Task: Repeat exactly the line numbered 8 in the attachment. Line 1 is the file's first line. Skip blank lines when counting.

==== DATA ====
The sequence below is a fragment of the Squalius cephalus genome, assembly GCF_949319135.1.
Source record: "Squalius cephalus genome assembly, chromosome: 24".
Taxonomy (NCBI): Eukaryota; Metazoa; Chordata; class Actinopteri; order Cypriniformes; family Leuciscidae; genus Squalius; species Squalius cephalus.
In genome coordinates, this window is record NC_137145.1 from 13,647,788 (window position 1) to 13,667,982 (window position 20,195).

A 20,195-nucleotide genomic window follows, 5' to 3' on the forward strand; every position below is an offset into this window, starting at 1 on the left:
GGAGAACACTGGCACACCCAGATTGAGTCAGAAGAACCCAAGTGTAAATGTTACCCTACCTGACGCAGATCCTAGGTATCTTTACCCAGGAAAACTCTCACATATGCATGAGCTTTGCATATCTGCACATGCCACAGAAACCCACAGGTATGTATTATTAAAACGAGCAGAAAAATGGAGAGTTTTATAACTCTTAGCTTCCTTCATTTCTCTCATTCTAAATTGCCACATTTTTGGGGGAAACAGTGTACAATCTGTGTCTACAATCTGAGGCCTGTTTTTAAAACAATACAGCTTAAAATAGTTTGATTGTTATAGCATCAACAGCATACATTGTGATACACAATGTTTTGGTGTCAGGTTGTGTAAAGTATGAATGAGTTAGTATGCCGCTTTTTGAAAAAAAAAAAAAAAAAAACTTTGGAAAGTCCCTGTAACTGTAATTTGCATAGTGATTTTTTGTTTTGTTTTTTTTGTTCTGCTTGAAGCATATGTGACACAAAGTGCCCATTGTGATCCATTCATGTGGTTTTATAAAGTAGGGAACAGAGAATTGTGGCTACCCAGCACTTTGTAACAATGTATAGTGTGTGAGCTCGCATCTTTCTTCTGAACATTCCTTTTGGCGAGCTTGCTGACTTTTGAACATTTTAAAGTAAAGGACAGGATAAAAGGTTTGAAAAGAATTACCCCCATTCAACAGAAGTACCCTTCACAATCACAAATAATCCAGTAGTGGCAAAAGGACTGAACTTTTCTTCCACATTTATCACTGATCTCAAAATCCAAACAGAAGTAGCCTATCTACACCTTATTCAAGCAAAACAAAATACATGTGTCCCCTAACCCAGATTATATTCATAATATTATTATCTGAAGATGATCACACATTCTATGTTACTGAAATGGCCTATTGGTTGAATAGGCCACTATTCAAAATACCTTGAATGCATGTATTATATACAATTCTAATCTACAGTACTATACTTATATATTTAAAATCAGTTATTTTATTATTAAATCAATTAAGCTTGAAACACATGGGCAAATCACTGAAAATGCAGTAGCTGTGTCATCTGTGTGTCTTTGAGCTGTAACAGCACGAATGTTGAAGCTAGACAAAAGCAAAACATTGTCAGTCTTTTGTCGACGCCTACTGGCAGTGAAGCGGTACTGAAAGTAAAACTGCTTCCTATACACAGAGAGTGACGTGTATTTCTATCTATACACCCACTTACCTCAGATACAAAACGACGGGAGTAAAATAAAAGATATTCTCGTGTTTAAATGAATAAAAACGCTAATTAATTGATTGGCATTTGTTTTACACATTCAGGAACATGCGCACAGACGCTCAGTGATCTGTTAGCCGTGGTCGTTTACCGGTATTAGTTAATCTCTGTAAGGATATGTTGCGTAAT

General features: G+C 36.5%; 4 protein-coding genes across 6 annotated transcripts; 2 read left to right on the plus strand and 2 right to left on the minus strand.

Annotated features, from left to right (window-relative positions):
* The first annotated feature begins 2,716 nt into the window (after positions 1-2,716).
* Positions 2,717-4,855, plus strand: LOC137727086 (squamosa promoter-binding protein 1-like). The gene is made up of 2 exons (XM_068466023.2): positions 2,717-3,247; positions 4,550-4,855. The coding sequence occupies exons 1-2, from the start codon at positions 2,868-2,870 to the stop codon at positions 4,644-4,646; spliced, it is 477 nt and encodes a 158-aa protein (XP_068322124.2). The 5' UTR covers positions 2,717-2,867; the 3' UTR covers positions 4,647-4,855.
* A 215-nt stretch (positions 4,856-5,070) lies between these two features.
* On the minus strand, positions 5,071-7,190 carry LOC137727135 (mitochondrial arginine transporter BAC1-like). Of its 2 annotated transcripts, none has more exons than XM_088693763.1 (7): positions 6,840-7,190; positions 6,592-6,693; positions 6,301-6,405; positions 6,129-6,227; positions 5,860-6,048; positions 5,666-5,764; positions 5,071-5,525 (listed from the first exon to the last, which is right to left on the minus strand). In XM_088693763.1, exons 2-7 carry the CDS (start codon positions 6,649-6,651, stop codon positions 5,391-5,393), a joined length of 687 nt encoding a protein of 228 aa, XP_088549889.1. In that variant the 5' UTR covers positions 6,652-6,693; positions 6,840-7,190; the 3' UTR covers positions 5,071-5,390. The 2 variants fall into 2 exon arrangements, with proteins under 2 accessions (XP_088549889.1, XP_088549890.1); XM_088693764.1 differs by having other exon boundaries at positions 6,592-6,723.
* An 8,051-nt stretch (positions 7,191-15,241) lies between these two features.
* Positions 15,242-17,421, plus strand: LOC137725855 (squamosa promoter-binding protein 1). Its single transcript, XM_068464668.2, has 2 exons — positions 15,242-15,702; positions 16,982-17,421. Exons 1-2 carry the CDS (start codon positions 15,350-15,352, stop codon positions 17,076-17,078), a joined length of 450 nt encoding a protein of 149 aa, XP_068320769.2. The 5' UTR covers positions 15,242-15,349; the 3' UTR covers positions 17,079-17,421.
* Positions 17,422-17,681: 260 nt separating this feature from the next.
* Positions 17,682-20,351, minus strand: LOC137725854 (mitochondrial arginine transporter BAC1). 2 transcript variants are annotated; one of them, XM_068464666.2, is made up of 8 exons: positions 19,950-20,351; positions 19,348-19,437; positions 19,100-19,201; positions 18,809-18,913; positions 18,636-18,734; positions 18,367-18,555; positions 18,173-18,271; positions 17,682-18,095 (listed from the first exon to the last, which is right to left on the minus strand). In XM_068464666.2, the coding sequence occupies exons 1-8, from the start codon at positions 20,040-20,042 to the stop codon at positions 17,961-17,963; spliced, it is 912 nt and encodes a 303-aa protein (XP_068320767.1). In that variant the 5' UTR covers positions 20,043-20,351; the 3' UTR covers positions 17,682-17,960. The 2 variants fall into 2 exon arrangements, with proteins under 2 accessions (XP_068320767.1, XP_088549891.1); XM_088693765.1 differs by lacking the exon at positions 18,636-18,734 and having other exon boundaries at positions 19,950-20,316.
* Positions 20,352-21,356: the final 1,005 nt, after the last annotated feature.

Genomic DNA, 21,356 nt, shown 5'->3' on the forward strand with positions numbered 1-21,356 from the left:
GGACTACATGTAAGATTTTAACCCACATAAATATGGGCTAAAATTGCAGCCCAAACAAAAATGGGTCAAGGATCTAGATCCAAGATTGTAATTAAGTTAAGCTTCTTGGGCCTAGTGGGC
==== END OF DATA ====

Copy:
Annotated features, from left to right (window-relative positions):